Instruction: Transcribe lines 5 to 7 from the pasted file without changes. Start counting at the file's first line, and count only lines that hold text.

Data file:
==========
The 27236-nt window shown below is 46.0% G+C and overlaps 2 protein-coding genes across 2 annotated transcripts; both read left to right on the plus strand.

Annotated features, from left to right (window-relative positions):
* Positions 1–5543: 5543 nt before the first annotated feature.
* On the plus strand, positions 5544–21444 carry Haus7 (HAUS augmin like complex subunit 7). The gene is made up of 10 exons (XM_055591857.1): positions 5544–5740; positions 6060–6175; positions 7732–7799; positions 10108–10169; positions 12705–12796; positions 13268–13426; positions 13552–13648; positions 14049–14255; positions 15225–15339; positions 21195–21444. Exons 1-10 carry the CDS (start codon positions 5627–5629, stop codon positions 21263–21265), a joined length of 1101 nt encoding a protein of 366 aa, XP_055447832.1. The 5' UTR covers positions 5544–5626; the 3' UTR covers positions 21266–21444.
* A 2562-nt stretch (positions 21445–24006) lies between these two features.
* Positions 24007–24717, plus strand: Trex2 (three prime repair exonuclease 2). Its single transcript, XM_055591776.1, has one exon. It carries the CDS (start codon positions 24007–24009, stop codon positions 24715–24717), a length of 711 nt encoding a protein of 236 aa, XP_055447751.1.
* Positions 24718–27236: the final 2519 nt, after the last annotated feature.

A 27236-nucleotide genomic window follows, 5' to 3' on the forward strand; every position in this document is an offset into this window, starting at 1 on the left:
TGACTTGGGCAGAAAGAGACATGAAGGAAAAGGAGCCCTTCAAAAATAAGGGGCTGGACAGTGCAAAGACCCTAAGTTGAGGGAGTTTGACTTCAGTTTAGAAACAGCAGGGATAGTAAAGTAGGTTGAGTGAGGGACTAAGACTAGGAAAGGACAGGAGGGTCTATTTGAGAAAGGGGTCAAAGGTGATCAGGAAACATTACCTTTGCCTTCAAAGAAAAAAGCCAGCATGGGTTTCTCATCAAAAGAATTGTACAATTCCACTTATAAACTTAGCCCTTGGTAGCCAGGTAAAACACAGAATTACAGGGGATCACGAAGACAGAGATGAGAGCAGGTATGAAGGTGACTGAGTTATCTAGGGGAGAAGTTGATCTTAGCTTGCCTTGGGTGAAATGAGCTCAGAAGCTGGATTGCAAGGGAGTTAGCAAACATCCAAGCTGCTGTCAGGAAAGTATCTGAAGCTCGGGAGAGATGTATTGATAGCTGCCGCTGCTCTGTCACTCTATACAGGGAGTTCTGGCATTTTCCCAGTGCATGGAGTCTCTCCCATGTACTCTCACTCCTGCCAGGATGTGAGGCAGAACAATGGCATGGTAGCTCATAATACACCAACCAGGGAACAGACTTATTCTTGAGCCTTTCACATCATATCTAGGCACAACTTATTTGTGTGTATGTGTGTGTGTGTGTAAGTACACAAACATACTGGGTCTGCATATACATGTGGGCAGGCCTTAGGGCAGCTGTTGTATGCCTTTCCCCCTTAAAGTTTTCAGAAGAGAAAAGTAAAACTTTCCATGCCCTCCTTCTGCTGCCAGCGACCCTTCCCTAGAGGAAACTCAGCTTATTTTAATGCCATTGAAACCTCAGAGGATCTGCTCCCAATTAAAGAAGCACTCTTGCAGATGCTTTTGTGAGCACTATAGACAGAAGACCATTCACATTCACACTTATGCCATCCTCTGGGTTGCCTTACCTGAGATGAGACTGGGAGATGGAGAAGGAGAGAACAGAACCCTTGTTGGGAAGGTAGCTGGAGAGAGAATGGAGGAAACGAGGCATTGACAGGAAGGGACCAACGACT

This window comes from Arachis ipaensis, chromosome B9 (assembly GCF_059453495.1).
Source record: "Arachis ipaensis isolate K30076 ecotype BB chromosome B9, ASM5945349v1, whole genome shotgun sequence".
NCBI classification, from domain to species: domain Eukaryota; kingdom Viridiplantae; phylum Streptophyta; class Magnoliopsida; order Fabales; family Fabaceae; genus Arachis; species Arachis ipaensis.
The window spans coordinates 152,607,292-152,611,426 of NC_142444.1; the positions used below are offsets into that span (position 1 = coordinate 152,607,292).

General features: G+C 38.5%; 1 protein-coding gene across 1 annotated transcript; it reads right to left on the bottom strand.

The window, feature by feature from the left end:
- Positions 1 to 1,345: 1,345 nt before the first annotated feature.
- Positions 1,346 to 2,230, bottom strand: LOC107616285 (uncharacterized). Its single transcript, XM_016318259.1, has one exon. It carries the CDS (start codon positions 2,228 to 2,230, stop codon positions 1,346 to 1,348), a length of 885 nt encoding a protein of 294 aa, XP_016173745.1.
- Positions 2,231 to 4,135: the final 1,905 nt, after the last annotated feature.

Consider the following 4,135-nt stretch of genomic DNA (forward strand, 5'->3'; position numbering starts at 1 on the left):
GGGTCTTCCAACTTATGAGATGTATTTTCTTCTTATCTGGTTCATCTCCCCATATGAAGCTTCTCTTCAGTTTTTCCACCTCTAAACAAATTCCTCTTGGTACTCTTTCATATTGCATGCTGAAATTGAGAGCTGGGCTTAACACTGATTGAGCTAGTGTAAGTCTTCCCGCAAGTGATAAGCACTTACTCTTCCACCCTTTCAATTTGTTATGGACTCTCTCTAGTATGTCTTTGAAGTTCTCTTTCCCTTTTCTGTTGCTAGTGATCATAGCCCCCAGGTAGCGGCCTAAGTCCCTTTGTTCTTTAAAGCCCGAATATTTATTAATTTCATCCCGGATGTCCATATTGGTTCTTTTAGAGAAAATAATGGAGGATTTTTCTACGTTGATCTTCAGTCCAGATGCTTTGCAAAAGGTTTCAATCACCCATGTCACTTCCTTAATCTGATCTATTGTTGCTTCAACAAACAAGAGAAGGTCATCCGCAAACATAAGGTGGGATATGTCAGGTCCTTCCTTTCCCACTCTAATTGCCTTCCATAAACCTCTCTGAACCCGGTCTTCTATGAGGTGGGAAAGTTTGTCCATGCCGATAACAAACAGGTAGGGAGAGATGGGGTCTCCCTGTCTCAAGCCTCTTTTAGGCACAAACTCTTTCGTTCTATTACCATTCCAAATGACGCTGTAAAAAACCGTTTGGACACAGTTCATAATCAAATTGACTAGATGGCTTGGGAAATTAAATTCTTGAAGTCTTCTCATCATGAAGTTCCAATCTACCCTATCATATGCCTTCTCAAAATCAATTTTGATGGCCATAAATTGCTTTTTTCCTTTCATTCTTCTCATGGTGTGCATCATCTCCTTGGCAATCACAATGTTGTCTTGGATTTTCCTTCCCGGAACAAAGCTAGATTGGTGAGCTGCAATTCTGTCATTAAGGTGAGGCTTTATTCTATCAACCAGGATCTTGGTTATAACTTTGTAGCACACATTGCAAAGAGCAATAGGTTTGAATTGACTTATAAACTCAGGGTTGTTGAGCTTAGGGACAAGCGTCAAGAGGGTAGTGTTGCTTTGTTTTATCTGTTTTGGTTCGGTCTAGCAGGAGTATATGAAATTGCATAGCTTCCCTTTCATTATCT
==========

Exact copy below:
* A 2562-nt stretch (positions 21445–24006) lies between these two features.
* Positions 24007–24717, plus strand: Trex2 (three prime repair exonuclease 2). Its single transcript, XM_055591776.1, has one exon. It carries the CDS (start codon positions 24007–24009, stop codon positions 24715–24717), a length of 711 nt encoding a protein of 236 aa, XP_055447751.1.
* Positions 24718–27236: the final 2519 nt, after the last annotated feature.